Support and Maintenance: No Longer the Software Industry's "Best Kept Secret"?

For the longest time, the traditional pricing strategies of software vendors have included a reliance on support and maintenance (S&M) contracts, which is where most vendors could be assured of meeting, if not surpassing, their margins. The sizable profit made from S&M contracts (with customers paying more over time) has been one of the software industry's best kept secrets. Furthermore, user enterprises have not had the option of turning—that is, not until recently. To learn more, please see part one of this series Will User Enterprises Ever Get onto an Easy (Support and Maintenance) Street?

To be fair, some vendors, such as Oracle, do not require customers that are purchasing license agreements to purchase software support as well. But, for any customer that is implementing a new software system, software support is similar to an insurance policy. Software support ensures that customers will have access to technical support, regular updates, and new releases of the vendor's purchased applications.

In the past, software buyers have been mostly focused on bargaining over the up front, one-time-only license fees, and have not been paying enough attention to how much they will be paying in software maintenance fees thereafter. This has prompted many vendors to offer ludicrous discounts during the final negotiations, if not even give away free software, knowing full well they will recoup any losses from these "freebies" through support and maintenance agreements.

Sure, a software support contract is usually charged as a percentage of the software's net price, meaning that if a vendor gives a 50 percent discount on the up front license fee, the customer gets an ongoing 50 percent discount on the price of the maintenance. Still, over the entire life cycle of the system, most customers ironically pay far more in maintenance fees than they ever pay in up front license fees.

Lately, however, feelings of "being had" (taken advantage of) are slowly but surely sinking in among user enterprises. Vendors are beginning to see that corporate buyers of enterprise software are taking a much closer look at what they are paying for their applications' S&M. In other words, while information technology (IT) managers have traditionally only moaned about the S&M tab, lately more and more IT managers are intent on finding ways around ever-increasing S&M costs.

Vendors will quickly cite that the bulk of software support fees is related to upgrade rights. Customers receiving S&M instantly acquire an appreciating asset, as they receive access to all future innovations at no additional costs. Furthermore, vendors will point out that this practice is common in other industries.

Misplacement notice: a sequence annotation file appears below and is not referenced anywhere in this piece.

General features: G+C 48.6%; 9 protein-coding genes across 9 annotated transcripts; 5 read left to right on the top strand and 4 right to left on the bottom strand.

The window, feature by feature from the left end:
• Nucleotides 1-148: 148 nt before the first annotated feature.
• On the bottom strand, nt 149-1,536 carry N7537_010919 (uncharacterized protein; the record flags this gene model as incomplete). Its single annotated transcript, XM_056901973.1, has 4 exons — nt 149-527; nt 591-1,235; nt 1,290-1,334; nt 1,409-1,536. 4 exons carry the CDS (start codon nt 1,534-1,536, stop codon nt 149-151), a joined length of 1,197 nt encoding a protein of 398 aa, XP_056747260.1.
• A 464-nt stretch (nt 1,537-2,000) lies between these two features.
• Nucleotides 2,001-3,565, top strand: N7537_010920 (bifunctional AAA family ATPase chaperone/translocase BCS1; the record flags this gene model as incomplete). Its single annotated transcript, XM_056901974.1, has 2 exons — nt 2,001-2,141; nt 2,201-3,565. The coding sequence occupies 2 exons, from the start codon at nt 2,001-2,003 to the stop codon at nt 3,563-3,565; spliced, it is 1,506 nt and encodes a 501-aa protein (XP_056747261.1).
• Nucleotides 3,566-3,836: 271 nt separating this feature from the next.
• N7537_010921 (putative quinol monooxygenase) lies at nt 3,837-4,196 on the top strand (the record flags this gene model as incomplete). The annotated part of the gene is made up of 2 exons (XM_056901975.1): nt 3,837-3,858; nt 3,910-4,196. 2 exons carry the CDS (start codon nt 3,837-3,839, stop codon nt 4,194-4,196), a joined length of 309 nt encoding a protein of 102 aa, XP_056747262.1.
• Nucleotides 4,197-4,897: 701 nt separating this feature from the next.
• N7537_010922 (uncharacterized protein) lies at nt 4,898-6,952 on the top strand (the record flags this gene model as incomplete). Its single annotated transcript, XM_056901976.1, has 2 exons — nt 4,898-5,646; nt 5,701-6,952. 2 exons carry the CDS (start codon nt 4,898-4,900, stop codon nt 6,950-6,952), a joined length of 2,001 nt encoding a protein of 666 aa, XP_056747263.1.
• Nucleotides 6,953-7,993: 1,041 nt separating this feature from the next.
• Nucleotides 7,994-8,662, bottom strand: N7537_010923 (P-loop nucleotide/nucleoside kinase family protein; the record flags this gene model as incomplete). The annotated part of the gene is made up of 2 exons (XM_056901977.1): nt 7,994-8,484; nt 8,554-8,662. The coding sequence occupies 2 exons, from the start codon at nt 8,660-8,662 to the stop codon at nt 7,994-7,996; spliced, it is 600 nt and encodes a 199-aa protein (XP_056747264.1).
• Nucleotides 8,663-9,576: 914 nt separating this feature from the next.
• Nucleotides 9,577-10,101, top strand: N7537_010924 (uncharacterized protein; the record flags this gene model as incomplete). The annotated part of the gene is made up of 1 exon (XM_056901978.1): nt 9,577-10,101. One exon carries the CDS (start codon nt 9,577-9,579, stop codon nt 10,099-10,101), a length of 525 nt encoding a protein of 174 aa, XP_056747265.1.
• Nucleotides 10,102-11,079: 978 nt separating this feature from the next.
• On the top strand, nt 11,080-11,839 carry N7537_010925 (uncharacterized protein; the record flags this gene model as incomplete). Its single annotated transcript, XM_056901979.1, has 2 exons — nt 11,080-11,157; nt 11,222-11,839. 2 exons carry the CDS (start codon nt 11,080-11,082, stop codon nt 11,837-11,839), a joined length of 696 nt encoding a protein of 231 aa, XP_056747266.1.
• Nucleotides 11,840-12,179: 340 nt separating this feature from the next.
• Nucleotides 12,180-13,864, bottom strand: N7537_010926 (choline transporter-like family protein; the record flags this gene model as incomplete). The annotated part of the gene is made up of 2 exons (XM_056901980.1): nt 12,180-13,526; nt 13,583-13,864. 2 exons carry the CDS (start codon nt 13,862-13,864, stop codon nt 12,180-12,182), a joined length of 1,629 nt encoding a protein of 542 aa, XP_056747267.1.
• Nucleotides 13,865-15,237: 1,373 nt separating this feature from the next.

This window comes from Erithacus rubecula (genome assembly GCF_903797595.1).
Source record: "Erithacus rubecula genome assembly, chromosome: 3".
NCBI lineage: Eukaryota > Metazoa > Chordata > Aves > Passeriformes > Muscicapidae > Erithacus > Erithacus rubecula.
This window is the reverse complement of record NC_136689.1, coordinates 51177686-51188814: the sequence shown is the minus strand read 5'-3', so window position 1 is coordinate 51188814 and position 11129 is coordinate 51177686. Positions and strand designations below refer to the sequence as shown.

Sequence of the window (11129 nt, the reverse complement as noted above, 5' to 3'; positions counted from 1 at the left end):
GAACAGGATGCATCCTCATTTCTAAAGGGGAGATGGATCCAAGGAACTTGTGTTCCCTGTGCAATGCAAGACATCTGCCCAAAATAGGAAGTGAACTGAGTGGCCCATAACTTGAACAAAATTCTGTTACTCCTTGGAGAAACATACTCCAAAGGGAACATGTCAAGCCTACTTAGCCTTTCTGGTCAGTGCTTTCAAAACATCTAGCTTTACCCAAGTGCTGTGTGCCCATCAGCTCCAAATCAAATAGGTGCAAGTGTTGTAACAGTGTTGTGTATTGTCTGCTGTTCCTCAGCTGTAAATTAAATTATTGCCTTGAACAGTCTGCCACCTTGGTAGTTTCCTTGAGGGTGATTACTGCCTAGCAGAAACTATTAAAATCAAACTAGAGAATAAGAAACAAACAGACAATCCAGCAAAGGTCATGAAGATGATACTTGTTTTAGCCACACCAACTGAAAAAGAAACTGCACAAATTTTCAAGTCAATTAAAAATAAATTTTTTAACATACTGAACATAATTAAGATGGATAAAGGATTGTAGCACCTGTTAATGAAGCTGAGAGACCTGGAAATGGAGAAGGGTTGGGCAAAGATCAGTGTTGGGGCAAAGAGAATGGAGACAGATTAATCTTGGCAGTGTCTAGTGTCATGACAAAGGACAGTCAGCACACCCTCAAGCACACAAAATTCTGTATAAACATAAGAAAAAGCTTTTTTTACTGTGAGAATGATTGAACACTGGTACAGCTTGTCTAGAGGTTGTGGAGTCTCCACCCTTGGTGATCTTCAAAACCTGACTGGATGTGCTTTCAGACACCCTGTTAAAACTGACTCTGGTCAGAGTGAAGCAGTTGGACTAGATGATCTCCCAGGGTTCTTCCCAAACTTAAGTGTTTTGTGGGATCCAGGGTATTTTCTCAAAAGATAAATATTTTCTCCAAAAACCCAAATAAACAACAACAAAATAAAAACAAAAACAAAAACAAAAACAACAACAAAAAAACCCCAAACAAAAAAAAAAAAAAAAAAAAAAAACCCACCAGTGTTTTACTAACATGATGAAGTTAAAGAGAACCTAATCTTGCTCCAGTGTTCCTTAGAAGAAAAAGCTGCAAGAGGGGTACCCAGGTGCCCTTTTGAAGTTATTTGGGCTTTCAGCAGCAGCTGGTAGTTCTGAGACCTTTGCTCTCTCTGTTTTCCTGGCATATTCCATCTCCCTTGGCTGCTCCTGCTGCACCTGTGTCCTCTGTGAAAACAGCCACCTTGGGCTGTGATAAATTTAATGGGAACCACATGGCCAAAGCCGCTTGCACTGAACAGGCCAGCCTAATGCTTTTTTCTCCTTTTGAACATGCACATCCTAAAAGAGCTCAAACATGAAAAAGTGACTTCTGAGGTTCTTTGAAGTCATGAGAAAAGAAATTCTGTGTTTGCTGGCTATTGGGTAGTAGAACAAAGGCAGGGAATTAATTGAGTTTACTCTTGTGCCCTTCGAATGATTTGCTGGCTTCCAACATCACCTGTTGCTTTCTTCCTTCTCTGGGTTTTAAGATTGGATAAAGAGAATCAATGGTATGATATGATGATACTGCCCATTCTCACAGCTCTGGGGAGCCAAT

For example, Best Buy, the consumer goods retailer, offers two types of maintenance contracts: a service repair contract and a service replacement contract. The service repair contract promises only to fix the product the customer bought. The service replacement contract means that, for the life of contract, the consumer can bring in the product and have it replaced with a brand new one—no questions asked. This latter policy is logically much more expensive, and it costs about 1020 percent of the original price.

But this is where the similarity with enterprise applications ends. Everyone realizes that trading in an outdated enterprise application, or replacing one that is malfunctioning, is far too difficult and inconvenient (if even possible) for the customer than doing so with an appliance or a car.

In reference to the previous analogy of shopping for a new TV, appliance, or car (see Will User Enterprises Ever Get onto an Easy (Support and Maintenance) Street?), some vendors point out that a customer does not get a new and improved TV set, appliance, or car for free every year or two from the vendor that the customer purchased support programs from. If one could purchase a car at 3050 percent off the list price, and then pay 20 percent of that per year to get the latest, newest version of the car every year, then that would actually be a pretty good deal for the customer. Application technology is advancing at a far greater rate than automobile technology is. Therefore, upgrades should be seen as even more valuable, albeit only to the minority of customers that really need the "latest-and-greatest" technology, complete with all the "bells and whistles" (with every feature possible).

Vendors also cite that their research and development (R&D) costs are constantly going up as software becomes more complicated, and that any profit and loss (P&L) view of their support businesses has to include all costs for R&D, and should amortize the cost of the original sales effort. But again, it is the free market that should determine the fair price, as is the case in other industries (given that retail has been mentioned for comparison).

To be fair, many software customers radically alter the products they receive, making support for those products infinitely harder. Staying with the retail goods example in Will User Enterprises Ever Get onto an Easy (Support and Maintenance) Street?, when a consumer buys a TV set, the purchase agreement generally states that any tampering with the product itself (even opening the back panel for a peek inside and consequently breaking a security seal) negates any warranties, and automatically cancels any service contracts.